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Into the virtual world

Journal writing has lost its essence into a phase where people cherish social networking sites as personal diaries.

Sahasika Zaman |

How often do we check our phones, every half an hour or 20 minutes?  Phones are used mainly for calling, sending and receiving messages but smart phones provide ways to get closer to the social networking sites such as Facebook, Twitter, WhatsApp, Instagram, Skype, to name a few. Our lives revolve around these social networking platforms. 
We share our Instagram snaps on Facebook, post screenshots of awkward Snapchat selfies, and sometimes actually write a status about ‘what’s really on our minds’. 
We allow almost everyone to take a closer look at what has been happening in our lives which is similar to approving full access to the inside scoop of our daily lives.  Thus, it is true that journal writing has lost its essence into a phase where people cherish social networking sites as personal diaries and write whatever comes to their mind, no matter how meaningless or hilarious it may be. 
It takes only a fraction of seconds before we become decisive about being friends with someone, whether we are known to him or her; whereas in verity it takes a lot of time to actually develop friendship or a proper understanding between the two. 
On the contrary, we don’t hesitate to ‘unfriend’ or block someone if he or she doesn’t cater to our choices. This has  ruined the true meaning of friendship.
What would happen if they all were shut down at once? Can we imagine a world of “un-likes” and “pokes”? No photo uploads or status updates? 
While our mind begins to debate on such glaring questions, we have probable answers to it. People would more likely be less inclined to charge up their phones or activate internet balances, instead they would communicate more with others, spend more time with one another and befriend only those who they really know, rather want to know better.
For a multitude of people, the web would grow amok and a lot of heated arguments would take off. Some would badly miss the long passive aggressive posts on Facebook and a heated number of arguments in the comment box leading to a fiery concoction of approvals and disapprovals among ‘friends’.
Similarly, the others would miss how mindfully they would have set up trends #socialnetworkingshutdown in twitter. 
Taking a look at Instagram, people would no longer be able to share their photos on Facebook, claiming they were in Venice, Italy. That would be nice!
Most people wouldn’t set the location to something like pre-prom, Mount Kilimanjaro. Goodbye to those extra ‘likes’ and ‘loves’ on Facebook and the double tapping because, in case you forgot, Facebook owns Instagram. 
It is true that nowadays people wish to visit places only to upload their photos while living in their dream cities and dining in some extravagant restaurant. 
Quite a few people have their Snapchat accounts. Regardless of who uses it and why, chances are people have taken numerous selfies with strange face distorting filters, the famous big, creepy-eyed ones, and the ever-so-disturbing face swap filters. When friends send these kinds of feather-brained pictures via Snapchat, it is only natural that the receiver takes screenshots of those.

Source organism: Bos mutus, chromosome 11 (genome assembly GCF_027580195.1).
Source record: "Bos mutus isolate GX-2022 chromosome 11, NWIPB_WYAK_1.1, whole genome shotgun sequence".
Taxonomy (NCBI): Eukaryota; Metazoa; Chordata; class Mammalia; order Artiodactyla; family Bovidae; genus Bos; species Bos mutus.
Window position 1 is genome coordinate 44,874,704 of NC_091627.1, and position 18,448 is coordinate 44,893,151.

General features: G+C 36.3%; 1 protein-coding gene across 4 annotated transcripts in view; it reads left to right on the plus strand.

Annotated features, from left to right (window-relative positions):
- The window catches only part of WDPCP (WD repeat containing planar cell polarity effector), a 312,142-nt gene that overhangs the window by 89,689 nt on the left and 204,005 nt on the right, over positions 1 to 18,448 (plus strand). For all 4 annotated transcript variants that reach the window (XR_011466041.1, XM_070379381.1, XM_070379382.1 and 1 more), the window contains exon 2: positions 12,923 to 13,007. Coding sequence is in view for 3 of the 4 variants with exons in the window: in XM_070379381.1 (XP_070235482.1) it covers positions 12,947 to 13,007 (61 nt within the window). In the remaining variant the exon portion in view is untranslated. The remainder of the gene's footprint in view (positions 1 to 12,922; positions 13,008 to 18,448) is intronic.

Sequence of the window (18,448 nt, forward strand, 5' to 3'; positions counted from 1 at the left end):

But then, what do people do with these Snapchat screenshots? They probably don’t miss a chance to post these pictures on their friend’s timeline on their birthday. 
One might also store all these screenshots on one’s computer or laptop either because they forgot about them or to compile a slideshow for their birthday or maybe on their wedding reception. 
Coming to WhatsApp, it is an app that involves communication via our phone number. One can make calls and chat through the app, without going through the service provider. 
With almost one billion users worldwide, the app makes it easier to connect with friends and family across the globe. WhatsApp and Messenger are essentially one and the same. 
Besides possessing the ability to text and call, they have one more thing in common, they’re both owned by Facebook. This indeed would hamper the communication of people. However this would prove beneficial on the other hand as it will allow face-to-face conversations, rather than virtual ones. 
If all the social networking sites shut down, we would probably spend more time away from our phones and would begin to live in the real world. We would no longer be able to post articles on Facebook, as they are usually shared through it. 
We would spend more time reading books, conversing with near ones, make time for ourselves and will benefit our eyes by not wearing thicker glasses. 
So, let’s make more time for ourselves and build up real and social relations by being closer to our near ones. Let’s converse in real time with our parents and friends. Last but not the least, let’s not lose our essence in the real world.
Coordinator, Class IX, St Mary’s High School, Coochbehar